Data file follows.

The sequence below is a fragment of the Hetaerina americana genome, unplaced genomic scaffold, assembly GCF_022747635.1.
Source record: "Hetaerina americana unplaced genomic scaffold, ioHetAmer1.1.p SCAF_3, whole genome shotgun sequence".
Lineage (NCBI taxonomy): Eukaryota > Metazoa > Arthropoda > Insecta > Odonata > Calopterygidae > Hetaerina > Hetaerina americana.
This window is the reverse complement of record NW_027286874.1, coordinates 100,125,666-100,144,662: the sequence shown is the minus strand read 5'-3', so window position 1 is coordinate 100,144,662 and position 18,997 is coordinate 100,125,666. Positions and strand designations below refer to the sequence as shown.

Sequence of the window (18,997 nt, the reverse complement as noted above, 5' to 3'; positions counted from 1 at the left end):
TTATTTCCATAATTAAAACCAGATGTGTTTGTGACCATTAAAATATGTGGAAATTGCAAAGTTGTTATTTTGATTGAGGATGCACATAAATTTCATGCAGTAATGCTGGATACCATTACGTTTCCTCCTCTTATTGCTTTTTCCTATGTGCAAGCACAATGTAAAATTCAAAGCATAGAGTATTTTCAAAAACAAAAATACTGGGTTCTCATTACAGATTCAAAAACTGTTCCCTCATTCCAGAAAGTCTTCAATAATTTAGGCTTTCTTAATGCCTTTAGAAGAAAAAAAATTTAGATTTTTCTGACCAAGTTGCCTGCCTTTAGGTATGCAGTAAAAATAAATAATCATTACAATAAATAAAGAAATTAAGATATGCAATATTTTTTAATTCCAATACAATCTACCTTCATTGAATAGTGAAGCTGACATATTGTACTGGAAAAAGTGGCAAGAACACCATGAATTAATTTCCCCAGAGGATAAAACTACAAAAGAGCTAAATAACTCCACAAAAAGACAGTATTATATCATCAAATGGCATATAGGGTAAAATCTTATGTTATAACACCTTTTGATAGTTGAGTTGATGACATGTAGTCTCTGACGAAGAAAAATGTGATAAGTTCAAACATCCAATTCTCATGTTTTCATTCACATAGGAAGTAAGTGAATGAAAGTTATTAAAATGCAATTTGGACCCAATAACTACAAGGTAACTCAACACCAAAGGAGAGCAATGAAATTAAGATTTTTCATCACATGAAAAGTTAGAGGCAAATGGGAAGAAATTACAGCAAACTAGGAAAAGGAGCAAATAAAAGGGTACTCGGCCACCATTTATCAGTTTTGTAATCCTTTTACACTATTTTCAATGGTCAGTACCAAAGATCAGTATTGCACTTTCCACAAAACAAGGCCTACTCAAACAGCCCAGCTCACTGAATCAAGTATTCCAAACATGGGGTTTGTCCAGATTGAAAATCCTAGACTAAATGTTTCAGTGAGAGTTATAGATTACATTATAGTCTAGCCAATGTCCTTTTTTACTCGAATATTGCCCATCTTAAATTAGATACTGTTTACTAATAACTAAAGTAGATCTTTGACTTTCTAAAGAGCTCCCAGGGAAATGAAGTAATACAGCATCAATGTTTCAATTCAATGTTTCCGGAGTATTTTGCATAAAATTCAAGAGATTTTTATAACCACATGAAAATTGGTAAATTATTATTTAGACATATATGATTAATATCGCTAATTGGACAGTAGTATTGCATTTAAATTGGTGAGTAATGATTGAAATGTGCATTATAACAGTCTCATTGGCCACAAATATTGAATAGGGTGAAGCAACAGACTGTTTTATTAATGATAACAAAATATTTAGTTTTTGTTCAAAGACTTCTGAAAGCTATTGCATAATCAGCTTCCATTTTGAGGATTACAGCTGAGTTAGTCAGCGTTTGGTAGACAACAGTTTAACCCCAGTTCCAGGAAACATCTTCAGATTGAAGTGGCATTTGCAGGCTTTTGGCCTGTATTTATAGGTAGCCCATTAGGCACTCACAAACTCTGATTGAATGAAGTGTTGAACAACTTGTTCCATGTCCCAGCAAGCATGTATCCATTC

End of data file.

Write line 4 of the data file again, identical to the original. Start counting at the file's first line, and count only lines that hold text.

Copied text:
This window is the reverse complement of record NW_027286874.1, coordinates 100,125,666-100,144,662: the sequence shown is the minus strand read 5'-3', so window position 1 is coordinate 100,144,662 and position 18,997 is coordinate 100,125,666. Positions and strand designations below refer to the sequence as shown.